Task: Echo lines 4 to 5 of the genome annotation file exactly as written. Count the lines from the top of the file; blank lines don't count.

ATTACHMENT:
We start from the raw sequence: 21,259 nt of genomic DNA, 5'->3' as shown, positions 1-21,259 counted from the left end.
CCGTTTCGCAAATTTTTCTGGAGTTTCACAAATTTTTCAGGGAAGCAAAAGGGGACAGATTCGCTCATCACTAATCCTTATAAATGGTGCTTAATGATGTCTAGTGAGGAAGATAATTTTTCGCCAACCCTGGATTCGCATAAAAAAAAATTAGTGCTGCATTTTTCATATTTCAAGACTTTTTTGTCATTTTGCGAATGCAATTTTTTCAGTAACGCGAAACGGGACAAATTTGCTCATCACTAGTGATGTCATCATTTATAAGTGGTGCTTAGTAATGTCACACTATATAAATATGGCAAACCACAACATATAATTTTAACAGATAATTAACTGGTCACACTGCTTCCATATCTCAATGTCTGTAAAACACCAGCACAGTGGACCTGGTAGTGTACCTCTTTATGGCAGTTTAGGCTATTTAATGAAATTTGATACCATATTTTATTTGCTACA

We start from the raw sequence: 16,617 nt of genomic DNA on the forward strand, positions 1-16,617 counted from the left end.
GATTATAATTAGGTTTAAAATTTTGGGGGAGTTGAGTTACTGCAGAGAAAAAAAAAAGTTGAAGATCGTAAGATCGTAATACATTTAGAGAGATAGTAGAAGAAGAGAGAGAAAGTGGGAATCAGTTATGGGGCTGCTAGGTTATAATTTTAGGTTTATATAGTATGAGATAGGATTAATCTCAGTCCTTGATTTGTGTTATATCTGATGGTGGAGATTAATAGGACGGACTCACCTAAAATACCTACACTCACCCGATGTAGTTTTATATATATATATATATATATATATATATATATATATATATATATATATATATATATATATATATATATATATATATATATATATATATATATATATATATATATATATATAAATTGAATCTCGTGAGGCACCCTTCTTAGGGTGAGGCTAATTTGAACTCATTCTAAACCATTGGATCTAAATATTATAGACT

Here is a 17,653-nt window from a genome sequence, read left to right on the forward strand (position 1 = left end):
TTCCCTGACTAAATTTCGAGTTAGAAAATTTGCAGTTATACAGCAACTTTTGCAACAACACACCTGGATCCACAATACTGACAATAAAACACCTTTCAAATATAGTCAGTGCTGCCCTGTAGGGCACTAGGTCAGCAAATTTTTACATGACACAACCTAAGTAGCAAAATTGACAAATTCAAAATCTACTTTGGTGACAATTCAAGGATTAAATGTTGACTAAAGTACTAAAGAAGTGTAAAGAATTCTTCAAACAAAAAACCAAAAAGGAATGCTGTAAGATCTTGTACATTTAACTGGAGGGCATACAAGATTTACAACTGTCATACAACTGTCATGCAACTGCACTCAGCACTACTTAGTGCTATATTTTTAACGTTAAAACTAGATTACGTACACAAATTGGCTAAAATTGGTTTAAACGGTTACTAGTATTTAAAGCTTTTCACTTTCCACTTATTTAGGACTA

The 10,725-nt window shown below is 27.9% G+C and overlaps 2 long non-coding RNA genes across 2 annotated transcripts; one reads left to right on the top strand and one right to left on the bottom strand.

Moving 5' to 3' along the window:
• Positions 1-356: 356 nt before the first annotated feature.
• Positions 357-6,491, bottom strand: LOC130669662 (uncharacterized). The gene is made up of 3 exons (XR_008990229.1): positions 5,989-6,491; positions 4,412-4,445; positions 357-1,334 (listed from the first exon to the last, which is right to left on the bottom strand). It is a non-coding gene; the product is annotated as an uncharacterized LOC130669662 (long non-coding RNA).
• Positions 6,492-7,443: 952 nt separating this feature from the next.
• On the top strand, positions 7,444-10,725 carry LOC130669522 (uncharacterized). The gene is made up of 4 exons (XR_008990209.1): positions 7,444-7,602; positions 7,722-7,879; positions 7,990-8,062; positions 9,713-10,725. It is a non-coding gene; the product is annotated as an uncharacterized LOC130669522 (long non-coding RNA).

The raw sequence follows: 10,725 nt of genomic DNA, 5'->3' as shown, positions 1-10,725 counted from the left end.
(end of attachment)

GATTATAATTAGGTTTAAAATTTTGGGGGAGTTGAGTTACTGCAGAGAAAAAAAAAAGTTGAAGATCGTAAGATCGTAATACATTTAGAGAGATAGTAGAAGAAGAGAGAGAAAGTGGGAATCAGTTATGGGGCTGCTAGGTTATAATTTTAGGTTTATATAGTATGAGATAGGATTAATCTCAGTCCTTGATTTGTGTTATATCTGATGGTGGAGATTAATAGGACGGACTCACCTAAAATACCTACACTCACCCGATGTAGTTTTATATATATATATATATATATATATATATATATATATATATATATATATATATATATATATATATATATATATATATATATATATATATATATATATATATATATATATATAAATTGAATCTCGTGAGGCACCCTTCTTAGGGTGAGGCTAATTTGAACTCATTCTAAACCATTGGATCTAAATATTATAGACT

Here is a 17,653-nt window from a genome sequence, read left to right on the forward strand (position 1 = left end):